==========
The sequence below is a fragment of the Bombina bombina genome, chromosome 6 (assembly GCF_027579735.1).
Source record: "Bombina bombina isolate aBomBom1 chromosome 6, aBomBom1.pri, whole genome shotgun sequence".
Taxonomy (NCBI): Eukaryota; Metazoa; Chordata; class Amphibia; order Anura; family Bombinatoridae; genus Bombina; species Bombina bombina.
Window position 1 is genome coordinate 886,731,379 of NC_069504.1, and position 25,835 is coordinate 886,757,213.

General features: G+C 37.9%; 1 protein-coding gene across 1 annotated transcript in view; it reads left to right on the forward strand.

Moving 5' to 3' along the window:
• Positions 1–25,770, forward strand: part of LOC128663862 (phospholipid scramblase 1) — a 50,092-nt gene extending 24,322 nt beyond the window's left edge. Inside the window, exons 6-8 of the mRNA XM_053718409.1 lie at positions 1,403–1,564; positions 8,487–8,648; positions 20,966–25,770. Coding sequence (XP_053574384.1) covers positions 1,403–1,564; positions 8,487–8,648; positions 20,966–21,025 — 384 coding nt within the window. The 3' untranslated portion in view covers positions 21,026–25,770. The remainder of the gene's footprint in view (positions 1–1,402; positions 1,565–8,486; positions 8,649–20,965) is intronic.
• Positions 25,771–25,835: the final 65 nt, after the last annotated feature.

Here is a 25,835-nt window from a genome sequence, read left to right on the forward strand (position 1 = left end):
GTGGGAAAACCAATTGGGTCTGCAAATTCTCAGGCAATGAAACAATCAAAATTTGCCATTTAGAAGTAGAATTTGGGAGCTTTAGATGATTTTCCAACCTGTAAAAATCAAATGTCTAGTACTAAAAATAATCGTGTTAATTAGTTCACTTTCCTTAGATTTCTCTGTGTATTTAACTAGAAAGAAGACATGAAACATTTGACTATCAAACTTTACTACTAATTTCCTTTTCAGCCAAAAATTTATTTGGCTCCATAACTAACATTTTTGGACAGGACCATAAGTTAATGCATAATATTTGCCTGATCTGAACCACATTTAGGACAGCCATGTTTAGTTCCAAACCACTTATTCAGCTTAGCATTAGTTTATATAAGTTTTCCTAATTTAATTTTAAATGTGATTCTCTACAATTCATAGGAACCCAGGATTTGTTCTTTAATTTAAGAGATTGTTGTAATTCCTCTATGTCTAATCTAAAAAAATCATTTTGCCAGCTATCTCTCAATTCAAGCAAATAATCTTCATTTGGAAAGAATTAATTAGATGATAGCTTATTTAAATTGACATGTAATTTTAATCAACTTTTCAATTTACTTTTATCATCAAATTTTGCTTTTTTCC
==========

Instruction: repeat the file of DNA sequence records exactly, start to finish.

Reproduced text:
The sequence below is a fragment of the Bombina bombina genome, chromosome 6 (assembly GCF_027579735.1).
Source record: "Bombina bombina isolate aBomBom1 chromosome 6, aBomBom1.pri, whole genome shotgun sequence".
Taxonomy (NCBI): Eukaryota; Metazoa; Chordata; class Amphibia; order Anura; family Bombinatoridae; genus Bombina; species Bombina bombina.
Window position 1 is genome coordinate 886,731,379 of NC_069504.1, and position 25,835 is coordinate 886,757,213.

General features: G+C 37.9%; 1 protein-coding gene across 1 annotated transcript in view; it reads left to right on the forward strand.

Moving 5' to 3' along the window:
• Positions 1–25,770, forward strand: part of LOC128663862 (phospholipid scramblase 1) — a 50,092-nt gene extending 24,322 nt beyond the window's left edge. Inside the window, exons 6-8 of the mRNA XM_053718409.1 lie at positions 1,403–1,564; positions 8,487–8,648; positions 20,966–25,770. Coding sequence (XP_053574384.1) covers positions 1,403–1,564; positions 8,487–8,648; positions 20,966–21,025 — 384 coding nt within the window. The 3' untranslated portion in view covers positions 21,026–25,770. The remainder of the gene's footprint in view (positions 1–1,402; positions 1,565–8,486; positions 8,649–20,965) is intronic.
• Positions 25,771–25,835: the final 65 nt, after the last annotated feature.

Here is a 25,835-nt window from a genome sequence, read left to right on the forward strand (position 1 = left end):
GTGGGAAAACCAATTGGGTCTGCAAATTCTCAGGCAATGAAACAATCAAAATTTGCCATTTAGAAGTAGAATTTGGGAGCTTTAGATGATTTTCCAACCTGTAAAAATCAAATGTCTAGTACTAAAAATAATCGTGTTAATTAGTTCACTTTCCTTAGATTTCTCTGTGTATTTAACTAGAAAGAAGACATGAAACATTTGACTATCAAACTTTACTACTAATTTCCTTTTCAGCCAAAAATTTATTTGGCTCCATAACTAACATTTTTGGACAGGACCATAAGTTAATGCATAATATTTGCCTGATCTGAACCACATTTAGGACAGCCATGTTTAGTTCCAAACCACTTATTCAGCTTAGCATTAGTTTATATAAGTTTTCCTAATTTAATTTTAAATGTGATTCTCTACAATTCATAGGAACCCAGGATTTGTTCTTTAATTTAAGAGATTGTTGTAATTCCTCTATGTCTAATCTAAAAAAATCATTTTGCCAGCTATCTCTCAATTCAAGCAAATAATCTTCATTTGGAAAGAATTAATTAGATGATAGCTTATTTAAATTGACATGTAATTTTAATCAACTTTTCAATTTACTTTTATCATCAAATTTTGCTTTTTTCC